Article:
Archaeologists unearth mass grave ‘in a small space’ in ancient Peruvian city

Archaeologists say the remains were mostly of women and children

Sravasti Dasgupta
Friday 12 November 2021 09:31 GMT
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Handout picture released by Peruvian Ministry of Culture showing the human remains discovered at the archaeological complex of Chan Chan, in Trujillo, Peru on November 11, 2021.
Handout picture released by Peruvian Ministry of Culture showing the human remains discovered at the archaeological complex of Chan Chan, in Trujillo, Peru on November 11, 2021. (Peruvian Ministry of Culture/AFP)

Archaeologists have uncovered an ancient mass grave in the ancient city of Chan Chan, located around 500km north of Peru’s capital Lima.

Chan Chan, which means “resplendent Sun,” was the largest mud citadel in pre-Columbian America.

It had ten walled palaces and some 30,000 citizens living in an area of some 20 square kilometres.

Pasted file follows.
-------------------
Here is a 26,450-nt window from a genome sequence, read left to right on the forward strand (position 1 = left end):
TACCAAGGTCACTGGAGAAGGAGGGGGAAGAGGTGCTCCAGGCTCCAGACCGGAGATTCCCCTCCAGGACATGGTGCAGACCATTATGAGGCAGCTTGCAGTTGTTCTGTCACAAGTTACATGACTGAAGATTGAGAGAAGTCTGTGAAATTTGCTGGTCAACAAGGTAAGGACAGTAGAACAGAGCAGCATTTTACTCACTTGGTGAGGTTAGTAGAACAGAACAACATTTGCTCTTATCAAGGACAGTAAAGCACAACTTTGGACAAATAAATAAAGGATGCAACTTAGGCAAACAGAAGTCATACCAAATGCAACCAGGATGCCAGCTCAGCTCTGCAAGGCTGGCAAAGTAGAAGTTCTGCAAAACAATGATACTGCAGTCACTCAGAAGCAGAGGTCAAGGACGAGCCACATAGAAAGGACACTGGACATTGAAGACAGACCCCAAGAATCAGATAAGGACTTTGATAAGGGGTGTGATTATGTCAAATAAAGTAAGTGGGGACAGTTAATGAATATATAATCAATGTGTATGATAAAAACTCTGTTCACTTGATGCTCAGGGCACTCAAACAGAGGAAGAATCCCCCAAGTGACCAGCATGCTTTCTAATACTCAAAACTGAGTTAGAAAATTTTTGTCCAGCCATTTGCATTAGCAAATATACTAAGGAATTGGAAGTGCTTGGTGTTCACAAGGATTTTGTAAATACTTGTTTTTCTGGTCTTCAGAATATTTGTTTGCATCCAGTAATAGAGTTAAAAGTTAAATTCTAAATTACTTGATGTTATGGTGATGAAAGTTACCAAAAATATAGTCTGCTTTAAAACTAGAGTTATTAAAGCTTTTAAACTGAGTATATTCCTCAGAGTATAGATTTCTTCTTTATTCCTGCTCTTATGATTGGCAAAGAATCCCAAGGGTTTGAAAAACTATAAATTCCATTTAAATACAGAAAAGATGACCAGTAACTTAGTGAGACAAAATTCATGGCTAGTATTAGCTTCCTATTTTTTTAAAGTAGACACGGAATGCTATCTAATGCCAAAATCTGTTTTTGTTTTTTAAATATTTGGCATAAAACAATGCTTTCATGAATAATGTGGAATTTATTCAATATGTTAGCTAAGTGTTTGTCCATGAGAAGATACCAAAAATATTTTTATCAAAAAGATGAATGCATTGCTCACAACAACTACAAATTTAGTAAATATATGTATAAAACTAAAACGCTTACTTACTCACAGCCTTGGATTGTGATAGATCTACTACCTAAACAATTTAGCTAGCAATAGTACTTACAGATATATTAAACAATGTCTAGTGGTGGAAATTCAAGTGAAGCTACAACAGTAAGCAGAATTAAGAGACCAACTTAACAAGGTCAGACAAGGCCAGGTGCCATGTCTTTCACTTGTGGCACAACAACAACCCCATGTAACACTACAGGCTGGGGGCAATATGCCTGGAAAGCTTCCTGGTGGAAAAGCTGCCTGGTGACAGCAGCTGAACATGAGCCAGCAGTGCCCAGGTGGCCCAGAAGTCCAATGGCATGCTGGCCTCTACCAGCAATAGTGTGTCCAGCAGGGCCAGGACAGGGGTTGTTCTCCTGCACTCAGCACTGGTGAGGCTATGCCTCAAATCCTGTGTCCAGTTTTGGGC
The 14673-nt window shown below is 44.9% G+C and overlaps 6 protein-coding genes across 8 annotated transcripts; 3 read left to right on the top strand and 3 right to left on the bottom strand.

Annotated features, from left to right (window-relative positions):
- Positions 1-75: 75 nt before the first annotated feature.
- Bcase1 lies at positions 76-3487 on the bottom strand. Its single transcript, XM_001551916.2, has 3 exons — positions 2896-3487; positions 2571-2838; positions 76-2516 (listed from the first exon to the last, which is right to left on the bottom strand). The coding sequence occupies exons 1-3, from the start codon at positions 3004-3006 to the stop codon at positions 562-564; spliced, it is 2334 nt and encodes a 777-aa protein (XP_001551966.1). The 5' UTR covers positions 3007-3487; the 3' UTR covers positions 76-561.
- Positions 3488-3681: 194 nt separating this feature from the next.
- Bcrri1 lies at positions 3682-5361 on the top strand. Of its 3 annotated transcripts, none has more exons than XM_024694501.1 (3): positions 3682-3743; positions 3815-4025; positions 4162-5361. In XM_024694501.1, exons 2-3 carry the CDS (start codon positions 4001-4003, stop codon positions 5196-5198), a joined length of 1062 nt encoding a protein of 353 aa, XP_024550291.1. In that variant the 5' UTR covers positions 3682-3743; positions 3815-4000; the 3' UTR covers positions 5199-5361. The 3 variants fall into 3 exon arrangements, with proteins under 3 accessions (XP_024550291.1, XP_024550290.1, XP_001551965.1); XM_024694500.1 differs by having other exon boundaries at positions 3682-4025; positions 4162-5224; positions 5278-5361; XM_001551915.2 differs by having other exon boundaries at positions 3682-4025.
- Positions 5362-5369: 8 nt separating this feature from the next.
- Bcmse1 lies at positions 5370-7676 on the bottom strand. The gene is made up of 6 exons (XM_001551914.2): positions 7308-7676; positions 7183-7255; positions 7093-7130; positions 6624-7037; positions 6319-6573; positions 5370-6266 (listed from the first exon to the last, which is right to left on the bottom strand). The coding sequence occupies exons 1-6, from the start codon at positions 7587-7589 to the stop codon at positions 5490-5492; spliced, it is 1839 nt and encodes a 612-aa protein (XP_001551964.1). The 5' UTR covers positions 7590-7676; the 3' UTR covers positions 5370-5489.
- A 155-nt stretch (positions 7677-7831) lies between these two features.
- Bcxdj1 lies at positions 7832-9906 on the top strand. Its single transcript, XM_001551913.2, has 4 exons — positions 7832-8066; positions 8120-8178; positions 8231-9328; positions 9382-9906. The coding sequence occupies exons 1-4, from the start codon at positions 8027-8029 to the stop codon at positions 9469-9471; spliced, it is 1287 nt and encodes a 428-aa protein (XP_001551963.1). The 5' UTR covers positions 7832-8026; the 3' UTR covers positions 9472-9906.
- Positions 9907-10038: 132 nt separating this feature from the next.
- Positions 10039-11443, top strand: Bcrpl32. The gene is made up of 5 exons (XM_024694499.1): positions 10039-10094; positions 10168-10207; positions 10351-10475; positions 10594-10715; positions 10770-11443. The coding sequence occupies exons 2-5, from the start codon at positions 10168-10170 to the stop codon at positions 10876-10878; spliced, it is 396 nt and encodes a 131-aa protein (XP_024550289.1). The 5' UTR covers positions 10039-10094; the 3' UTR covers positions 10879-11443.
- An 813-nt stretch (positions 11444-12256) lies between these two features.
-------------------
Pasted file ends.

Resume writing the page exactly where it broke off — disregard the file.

UNESCO declared it as a World Heritage Site in 1986, and also listed it as one of World Heritage in Danger.

Experts said that the mass grave may have been a burial space for the elite members of the Chimú empire, reported AFP.

The Chimú empire reached its height in the 15th century and ruled parts of present-day Peru until their fall to the Incas.

Archaeologists said the skeletal remains of 25 people have been found, mostly of women and children inside a 10 square meter space.

Archaeologist Jorge Meneses Bartra said that the position of one of the skeletons suggested that it had been buried there shortly after the person’s death, reported BBC.

The other bones suggested that they had been moved to the grave later as the bones were jumbled together and appeared to be bleached by natural elements.

Archaeologist Sinthya Cueva told Reuters that this shows that the Chimú handled and moved the remains of their loved ones.

Tests will be conducted on the remains to ascertain their cause of death.

In addition, scientists also found dozens of ceramic vessels and textile work objects including needles at the site.

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